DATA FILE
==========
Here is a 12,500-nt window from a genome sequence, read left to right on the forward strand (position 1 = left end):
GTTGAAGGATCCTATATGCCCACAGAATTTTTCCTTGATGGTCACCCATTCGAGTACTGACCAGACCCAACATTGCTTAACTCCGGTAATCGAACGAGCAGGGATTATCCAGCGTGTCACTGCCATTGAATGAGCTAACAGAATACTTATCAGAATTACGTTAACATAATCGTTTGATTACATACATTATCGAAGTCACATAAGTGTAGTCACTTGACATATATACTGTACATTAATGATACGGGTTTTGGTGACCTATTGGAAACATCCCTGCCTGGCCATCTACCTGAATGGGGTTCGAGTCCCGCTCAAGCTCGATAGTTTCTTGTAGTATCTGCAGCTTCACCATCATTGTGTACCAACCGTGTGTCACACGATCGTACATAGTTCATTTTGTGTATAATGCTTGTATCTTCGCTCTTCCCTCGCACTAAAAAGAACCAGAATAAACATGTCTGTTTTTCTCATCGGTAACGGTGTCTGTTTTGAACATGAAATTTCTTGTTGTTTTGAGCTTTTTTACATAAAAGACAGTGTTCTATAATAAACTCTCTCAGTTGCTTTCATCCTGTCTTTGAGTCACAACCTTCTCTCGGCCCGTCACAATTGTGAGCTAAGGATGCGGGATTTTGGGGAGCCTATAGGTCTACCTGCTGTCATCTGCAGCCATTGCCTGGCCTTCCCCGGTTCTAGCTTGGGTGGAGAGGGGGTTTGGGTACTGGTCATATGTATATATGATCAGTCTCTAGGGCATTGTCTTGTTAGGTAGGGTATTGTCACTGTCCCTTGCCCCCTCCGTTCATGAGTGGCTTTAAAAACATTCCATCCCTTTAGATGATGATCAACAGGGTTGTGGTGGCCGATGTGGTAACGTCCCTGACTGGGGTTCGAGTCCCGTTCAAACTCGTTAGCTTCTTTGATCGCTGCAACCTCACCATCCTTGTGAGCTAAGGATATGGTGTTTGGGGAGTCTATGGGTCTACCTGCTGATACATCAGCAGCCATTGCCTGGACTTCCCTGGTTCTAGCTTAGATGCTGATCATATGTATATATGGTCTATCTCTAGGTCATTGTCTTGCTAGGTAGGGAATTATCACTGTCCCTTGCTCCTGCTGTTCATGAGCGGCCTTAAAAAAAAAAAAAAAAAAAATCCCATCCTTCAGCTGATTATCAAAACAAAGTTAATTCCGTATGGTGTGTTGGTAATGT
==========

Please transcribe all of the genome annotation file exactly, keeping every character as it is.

Here is a 12,500-nt window from a genome sequence, read left to right on the forward strand (position 1 = left end):
GTTGAAGGATCCTATATGCCCACAGAATTTTTCCTTGATGGTCACCCATTCGAGTACTGACCAGACCCAACATTGCTTAACTCCGGTAATCGAACGAGCAGGGATTATCCAGCGTGTCACTGCCATTGAATGAGCTAACAGAATACTTATCAGAATTACGTTAACATAATCGTTTGATTACATACATTATCGAAGTCACATAAGTGTAGTCACTTGACATATATACTGTACATTAATGATACGGGTTTTGGTGACCTATTGGAAACATCCCTGCCTGGCCATCTACCTGAATGGGGTTCGAGTCCCGCTCAAGCTCGATAGTTTCTTGTAGTATCTGCAGCTTCACCATCATTGTGTACCAACCGTGTGTCACACGATCGTACATAGTTCATTTTGTGTATAATGCTTGTATCTTCGCTCTTCCCTCGCACTAAAAAGAACCAGAATAAACATGTCTGTTTTTCTCATCGGTAACGGTGTCTGTTTTGAACATGAAATTTCTTGTTGTTTTGAGCTTTTTTACATAAAAGACAGTGTTCTATAATAAACTCTCTCAGTTGCTTTCATCCTGTCTTTGAGTCACAACCTTCTCTCGGCCCGTCACAATTGTGAGCTAAGGATGCGGGATTTTGGGGAGCCTATAGGTCTACCTGCTGTCATCTGCAGCCATTGCCTGGCCTTCCCCGGTTCTAGCTTGGGTGGAGAGGGGGTTTGGGTACTGGTCATATGTATATATGATCAGTCTCTAGGGCATTGTCTTGTTAGGTAGGGTATTGTCACTGTCCCTTGCCCCCTCCGTTCATGAGTGGCTTTAAAAACATTCCATCCCTTTAGATGATGATCAACAGGGTTGTGGTGGCCGATGTGGTAACGTCCCTGACTGGGGTTCGAGTCCCGTTCAAACTCGTTAGCTTCTTTGATCGCTGCAACCTCACCATCCTTGTGAGCTAAGGATATGGTGTTTGGGGAGTCTATGGGTCTACCTGCTGATACATCAGCAGCCATTGCCTGGACTTCCCTGGTTCTAGCTTAGATGCTGATCATATGTATATATGGTCTATCTCTAGGTCATTGTCTTGCTAGGTAGGGAATTATCACTGTCCCTTGCTCCTGCTGTTCATGAGCGGCCTTAAAAAAAAAAAAAAAAAAAATCCCATCCTTCAGCTGATTATCAAAACAAAGTTAATTCCGTATGGTGTGTTGGTAATGT